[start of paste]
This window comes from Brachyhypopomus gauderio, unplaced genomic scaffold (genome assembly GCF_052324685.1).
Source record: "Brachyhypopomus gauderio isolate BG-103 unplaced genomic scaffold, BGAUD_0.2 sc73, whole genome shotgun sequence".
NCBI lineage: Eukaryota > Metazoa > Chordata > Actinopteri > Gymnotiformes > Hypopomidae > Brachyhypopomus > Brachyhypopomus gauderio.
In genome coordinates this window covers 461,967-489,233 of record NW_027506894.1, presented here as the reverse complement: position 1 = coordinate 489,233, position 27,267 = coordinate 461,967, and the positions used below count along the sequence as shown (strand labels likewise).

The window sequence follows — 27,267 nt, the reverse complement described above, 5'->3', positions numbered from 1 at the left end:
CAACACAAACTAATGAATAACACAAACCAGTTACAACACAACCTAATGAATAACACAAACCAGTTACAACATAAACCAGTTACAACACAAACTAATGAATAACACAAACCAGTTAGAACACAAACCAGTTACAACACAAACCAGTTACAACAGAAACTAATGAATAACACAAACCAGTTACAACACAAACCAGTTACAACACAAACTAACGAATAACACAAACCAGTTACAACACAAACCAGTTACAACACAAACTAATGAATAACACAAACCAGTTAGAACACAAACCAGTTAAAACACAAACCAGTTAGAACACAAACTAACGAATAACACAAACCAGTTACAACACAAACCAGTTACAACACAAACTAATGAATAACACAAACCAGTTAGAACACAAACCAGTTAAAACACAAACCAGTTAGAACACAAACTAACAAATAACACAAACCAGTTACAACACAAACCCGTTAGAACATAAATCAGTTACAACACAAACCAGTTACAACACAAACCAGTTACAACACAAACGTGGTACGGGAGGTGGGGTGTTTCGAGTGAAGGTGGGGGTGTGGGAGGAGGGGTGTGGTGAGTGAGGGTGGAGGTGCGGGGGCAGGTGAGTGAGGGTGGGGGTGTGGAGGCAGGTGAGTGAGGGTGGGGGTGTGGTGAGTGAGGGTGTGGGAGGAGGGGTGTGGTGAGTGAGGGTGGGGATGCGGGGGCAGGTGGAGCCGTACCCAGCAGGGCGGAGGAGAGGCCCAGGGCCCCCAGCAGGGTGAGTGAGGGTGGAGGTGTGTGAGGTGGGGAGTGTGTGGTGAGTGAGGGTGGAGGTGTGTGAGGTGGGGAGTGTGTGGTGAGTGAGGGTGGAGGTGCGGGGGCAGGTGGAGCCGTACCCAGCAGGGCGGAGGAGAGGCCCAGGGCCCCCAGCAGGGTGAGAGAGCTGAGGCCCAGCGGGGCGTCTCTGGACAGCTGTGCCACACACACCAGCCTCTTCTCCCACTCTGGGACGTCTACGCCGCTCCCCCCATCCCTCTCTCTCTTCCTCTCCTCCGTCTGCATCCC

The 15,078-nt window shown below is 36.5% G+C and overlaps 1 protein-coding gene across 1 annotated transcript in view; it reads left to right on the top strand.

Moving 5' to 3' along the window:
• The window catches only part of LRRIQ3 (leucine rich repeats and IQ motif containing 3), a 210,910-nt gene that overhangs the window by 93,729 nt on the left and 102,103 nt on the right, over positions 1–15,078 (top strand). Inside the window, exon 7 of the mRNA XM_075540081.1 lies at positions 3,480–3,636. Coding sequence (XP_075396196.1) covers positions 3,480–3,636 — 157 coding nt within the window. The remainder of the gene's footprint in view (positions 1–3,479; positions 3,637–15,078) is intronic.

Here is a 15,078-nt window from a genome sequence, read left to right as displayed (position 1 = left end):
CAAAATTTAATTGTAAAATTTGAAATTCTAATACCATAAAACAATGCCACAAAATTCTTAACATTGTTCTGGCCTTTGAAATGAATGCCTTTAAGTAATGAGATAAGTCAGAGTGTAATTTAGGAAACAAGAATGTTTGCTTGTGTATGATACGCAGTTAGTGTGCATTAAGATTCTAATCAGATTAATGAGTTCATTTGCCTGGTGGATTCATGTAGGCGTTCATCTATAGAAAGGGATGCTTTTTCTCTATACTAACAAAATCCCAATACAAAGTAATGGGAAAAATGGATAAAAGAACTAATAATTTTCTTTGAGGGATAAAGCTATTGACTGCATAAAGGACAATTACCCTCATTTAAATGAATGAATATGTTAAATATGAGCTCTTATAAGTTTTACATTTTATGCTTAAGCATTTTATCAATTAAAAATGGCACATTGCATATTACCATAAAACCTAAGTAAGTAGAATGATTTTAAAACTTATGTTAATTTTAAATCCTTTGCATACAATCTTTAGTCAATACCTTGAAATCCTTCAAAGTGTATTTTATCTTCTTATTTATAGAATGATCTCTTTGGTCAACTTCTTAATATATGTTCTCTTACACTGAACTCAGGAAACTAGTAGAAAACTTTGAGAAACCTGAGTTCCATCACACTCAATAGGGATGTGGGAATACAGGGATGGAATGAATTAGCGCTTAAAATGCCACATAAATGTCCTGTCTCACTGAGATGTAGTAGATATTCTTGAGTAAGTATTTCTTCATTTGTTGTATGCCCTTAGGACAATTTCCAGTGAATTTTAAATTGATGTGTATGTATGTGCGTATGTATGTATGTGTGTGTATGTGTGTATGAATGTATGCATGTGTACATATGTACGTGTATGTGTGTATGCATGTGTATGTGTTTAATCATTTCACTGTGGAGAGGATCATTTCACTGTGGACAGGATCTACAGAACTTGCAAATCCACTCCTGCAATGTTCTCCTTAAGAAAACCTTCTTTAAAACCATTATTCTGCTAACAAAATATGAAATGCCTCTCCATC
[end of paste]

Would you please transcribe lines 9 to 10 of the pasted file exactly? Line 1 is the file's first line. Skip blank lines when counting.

• The window catches only part of LRRIQ3 (leucine rich repeats and IQ motif containing 3), a 210,910-nt gene that overhangs the window by 93,729 nt on the left and 102,103 nt on the right, over positions 1–15,078 (top strand). Inside the window, exon 7 of the mRNA XM_075540081.1 lies at positions 3,480–3,636. Coding sequence (XP_075396196.1) covers positions 3,480–3,636 — 157 coding nt within the window. The remainder of the gene's footprint in view (positions 1–3,479; positions 3,637–15,078) is intronic.

Here is a 15,078-nt window from a genome sequence, read left to right as displayed (position 1 = left end):